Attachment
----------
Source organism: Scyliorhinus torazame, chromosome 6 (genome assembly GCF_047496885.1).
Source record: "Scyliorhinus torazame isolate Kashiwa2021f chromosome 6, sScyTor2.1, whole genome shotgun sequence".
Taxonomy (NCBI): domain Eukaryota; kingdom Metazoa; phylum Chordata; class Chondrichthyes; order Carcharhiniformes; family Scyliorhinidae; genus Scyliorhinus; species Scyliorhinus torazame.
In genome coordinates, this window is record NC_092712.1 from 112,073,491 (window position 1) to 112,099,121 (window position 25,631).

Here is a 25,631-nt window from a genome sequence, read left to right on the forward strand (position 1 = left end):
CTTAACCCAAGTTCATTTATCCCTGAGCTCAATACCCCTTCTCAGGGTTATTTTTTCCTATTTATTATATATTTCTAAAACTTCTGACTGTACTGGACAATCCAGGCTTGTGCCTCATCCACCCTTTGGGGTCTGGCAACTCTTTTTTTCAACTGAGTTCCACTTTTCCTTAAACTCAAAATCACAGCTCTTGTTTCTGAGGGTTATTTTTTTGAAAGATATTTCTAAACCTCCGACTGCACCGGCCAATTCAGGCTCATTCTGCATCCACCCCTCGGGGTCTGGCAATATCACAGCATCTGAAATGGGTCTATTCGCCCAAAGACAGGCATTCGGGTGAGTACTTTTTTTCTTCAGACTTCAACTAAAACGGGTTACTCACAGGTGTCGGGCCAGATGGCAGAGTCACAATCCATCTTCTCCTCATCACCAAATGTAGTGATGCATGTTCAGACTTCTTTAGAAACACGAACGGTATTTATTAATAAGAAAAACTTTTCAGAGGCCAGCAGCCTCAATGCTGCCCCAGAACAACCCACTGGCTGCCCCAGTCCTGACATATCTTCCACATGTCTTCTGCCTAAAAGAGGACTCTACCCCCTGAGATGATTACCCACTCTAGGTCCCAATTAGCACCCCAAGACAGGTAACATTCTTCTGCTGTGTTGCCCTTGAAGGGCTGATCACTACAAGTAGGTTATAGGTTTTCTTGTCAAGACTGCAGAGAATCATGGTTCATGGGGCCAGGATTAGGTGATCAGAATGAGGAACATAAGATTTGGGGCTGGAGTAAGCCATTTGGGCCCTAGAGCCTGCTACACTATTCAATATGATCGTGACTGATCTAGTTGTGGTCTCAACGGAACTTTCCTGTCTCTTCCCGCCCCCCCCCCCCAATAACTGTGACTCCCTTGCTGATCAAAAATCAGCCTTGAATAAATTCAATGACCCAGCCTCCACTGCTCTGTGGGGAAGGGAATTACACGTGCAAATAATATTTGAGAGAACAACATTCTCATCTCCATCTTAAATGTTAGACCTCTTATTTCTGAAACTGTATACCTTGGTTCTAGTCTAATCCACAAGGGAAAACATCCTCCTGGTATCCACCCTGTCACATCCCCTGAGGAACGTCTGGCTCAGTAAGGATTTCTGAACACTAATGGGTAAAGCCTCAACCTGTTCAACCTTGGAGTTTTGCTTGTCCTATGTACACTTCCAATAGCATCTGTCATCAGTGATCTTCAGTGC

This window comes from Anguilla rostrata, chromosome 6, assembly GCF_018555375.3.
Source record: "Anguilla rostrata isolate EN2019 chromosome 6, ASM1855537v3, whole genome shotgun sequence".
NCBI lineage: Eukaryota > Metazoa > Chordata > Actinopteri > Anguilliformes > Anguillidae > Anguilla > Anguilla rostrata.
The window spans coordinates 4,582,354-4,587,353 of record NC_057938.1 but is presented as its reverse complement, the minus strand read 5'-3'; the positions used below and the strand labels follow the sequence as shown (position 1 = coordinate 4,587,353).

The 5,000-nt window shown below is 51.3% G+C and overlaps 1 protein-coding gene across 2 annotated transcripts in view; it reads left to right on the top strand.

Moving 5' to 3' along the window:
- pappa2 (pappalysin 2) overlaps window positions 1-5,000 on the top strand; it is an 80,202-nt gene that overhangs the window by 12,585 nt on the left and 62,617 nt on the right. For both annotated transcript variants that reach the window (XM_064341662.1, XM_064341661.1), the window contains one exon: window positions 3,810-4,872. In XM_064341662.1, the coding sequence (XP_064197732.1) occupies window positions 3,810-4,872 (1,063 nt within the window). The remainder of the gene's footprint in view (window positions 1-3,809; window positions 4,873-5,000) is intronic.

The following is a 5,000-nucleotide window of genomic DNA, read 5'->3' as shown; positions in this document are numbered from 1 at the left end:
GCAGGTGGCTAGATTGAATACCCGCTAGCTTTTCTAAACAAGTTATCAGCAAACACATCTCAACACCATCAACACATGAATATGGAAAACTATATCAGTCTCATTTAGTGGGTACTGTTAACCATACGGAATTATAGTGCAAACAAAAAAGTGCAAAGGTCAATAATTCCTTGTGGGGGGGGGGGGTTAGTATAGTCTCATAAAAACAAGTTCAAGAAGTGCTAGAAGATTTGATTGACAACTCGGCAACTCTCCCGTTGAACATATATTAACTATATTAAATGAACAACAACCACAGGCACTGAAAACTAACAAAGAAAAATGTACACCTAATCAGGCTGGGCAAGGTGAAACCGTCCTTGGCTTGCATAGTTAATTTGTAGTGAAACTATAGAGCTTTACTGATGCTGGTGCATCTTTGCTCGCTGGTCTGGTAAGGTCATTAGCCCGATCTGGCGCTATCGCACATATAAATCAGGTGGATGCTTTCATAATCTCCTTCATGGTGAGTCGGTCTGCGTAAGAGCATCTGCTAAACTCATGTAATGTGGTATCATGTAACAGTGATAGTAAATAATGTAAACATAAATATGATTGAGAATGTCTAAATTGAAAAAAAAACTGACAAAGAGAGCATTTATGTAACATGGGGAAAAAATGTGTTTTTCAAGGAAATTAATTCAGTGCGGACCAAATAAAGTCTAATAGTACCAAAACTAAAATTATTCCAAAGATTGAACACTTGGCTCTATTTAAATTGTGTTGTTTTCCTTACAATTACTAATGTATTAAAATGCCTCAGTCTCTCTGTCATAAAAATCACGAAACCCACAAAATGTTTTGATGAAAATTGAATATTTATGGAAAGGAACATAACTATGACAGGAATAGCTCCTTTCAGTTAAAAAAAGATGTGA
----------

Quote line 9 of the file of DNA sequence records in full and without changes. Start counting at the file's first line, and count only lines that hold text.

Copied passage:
NCBI lineage: Eukaryota > Metazoa > Chordata > Actinopteri > Anguilliformes > Anguillidae > Anguilla > Anguilla rostrata.